~ Hazel Harps On

Tools of the Trade

Einstein said that imagination is more important than knowledge. As I’m an ignoramus regarding most matters I heartily agree. I’ll poo-poo facts and figures whenever I can. However, I realised last month that I was badly in need of some information. I’ve written a novel all about a harp-maker and there’s nothing in it about actual harp-making. Why? Because, although I claim to know a little about harps, I’ve never attempted to make one and am (or was) spectacularly vague about how it is done. The novel lacked a vital ingredient: authenticity.

I therefore set off on an exciting expedition to South Devon in pursuit of harp-making knowledge. My destination was the workshop of Tim Hampson. Tim repairs old harps and makes new ones which range from classical pedal harps to Clarsachs (traditional Celtic harps like mine) to Welsh triple harps.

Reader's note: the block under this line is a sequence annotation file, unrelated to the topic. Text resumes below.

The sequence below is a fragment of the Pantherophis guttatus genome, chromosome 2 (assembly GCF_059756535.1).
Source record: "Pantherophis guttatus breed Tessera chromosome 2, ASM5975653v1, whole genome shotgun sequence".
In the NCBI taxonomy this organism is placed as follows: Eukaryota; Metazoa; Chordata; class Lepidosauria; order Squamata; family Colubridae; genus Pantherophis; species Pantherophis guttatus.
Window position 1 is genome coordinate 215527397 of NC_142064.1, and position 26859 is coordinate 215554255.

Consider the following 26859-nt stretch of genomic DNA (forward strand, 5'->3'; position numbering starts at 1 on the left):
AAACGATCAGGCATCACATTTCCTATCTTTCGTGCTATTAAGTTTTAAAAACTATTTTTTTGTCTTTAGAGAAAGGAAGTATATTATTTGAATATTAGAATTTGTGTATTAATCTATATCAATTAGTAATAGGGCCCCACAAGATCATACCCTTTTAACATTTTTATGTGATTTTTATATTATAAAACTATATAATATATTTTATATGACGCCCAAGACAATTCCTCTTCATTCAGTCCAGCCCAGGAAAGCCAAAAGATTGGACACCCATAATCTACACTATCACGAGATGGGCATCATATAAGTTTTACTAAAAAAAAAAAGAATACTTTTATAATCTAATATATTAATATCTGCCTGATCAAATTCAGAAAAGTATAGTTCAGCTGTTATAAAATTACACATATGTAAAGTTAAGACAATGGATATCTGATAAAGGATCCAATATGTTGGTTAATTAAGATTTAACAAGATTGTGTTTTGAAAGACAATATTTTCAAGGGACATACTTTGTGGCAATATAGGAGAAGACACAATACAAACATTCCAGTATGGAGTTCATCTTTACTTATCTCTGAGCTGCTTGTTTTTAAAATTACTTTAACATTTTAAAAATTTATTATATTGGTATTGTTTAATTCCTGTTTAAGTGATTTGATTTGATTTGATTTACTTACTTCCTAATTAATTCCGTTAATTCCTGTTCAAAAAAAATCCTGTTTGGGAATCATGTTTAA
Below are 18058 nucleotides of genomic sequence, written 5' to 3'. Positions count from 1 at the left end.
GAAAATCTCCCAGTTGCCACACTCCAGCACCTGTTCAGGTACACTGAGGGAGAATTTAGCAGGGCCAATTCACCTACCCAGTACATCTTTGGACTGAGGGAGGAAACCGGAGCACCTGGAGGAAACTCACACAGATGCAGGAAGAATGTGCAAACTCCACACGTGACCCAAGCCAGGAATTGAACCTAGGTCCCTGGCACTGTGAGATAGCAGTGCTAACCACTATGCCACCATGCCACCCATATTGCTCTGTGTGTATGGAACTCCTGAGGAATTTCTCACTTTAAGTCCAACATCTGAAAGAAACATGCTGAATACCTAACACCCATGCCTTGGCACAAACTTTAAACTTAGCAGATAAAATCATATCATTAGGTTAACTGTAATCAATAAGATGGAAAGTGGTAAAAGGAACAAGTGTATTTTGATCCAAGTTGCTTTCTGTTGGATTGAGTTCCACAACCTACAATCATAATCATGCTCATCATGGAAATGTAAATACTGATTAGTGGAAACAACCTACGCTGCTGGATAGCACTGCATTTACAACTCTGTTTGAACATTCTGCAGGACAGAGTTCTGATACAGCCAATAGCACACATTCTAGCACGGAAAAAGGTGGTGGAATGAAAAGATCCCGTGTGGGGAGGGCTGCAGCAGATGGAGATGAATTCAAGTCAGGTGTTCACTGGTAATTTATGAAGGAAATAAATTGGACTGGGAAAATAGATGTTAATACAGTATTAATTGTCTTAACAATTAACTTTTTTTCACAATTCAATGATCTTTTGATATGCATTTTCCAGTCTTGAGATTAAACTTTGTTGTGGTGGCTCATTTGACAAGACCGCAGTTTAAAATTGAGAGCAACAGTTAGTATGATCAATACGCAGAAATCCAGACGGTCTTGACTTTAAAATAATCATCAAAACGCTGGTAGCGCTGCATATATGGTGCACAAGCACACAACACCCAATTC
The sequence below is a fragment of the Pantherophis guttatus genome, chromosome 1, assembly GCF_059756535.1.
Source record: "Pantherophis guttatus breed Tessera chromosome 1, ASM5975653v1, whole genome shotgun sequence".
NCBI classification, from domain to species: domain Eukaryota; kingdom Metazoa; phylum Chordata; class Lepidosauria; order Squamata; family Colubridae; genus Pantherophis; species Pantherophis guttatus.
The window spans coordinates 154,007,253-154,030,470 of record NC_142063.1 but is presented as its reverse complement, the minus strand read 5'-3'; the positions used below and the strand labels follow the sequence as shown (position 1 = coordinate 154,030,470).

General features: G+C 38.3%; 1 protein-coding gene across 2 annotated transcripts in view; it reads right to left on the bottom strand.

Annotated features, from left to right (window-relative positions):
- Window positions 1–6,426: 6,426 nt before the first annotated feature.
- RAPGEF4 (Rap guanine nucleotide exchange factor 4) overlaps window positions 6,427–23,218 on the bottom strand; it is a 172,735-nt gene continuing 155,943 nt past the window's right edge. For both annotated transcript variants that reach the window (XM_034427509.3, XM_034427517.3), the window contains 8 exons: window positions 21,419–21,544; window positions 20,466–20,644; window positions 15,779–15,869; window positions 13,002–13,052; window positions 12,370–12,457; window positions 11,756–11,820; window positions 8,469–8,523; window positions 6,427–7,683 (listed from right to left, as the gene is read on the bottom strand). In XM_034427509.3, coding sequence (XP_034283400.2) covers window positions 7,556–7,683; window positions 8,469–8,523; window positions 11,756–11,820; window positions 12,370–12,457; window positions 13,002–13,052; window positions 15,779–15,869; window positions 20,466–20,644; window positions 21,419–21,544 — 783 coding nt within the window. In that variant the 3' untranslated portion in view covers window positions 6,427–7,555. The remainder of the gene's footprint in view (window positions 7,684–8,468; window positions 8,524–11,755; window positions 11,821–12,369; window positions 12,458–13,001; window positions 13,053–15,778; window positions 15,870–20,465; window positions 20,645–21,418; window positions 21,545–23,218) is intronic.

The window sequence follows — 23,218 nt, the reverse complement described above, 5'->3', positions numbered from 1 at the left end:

The moment I stepped into his workshop I knew my novel would be richer for it. My imagination had got me so far, but there were many details that hadn’t occurred to me: the chisels, tapes and pencils scattered on the workbench, the array of machinery, the beautifully drawn diagrams of harps-in-progess…

Tim was generous with his time and patiently took me through the process of making a harp, spelling it out in layman’s terms whenever technical descriptions prompted one of my blank looks.

Here are just a few of the scenes I snapped to jog my memory. Impressive, eh?!

And here are some of the tools of the harp-making trade.

This is a band saw... and this is a planer-thicknesser... a wood-turning lathe... and a sanding machine

Happily, I am now equipped with another tool for my own project: the important knowledge I was missing.

The experience also made me reflect that making a harp is in itself a bit like writing a book. You start with a plan, you gather materials, you carefully consider structure and you get the overall shape of the thing, then you hone and hone. It is only after a long period of painstaking work that your product goes out there to fulfil its purpose – for a harp, to make music; for a book, to be read. In both cases (hopefully) to move people and to add an extra dimension to their lives. And to reach much further than the creator can ever imagine…

I would recommend a visit to Tim’s, especially if you want to buy a harp! His website is

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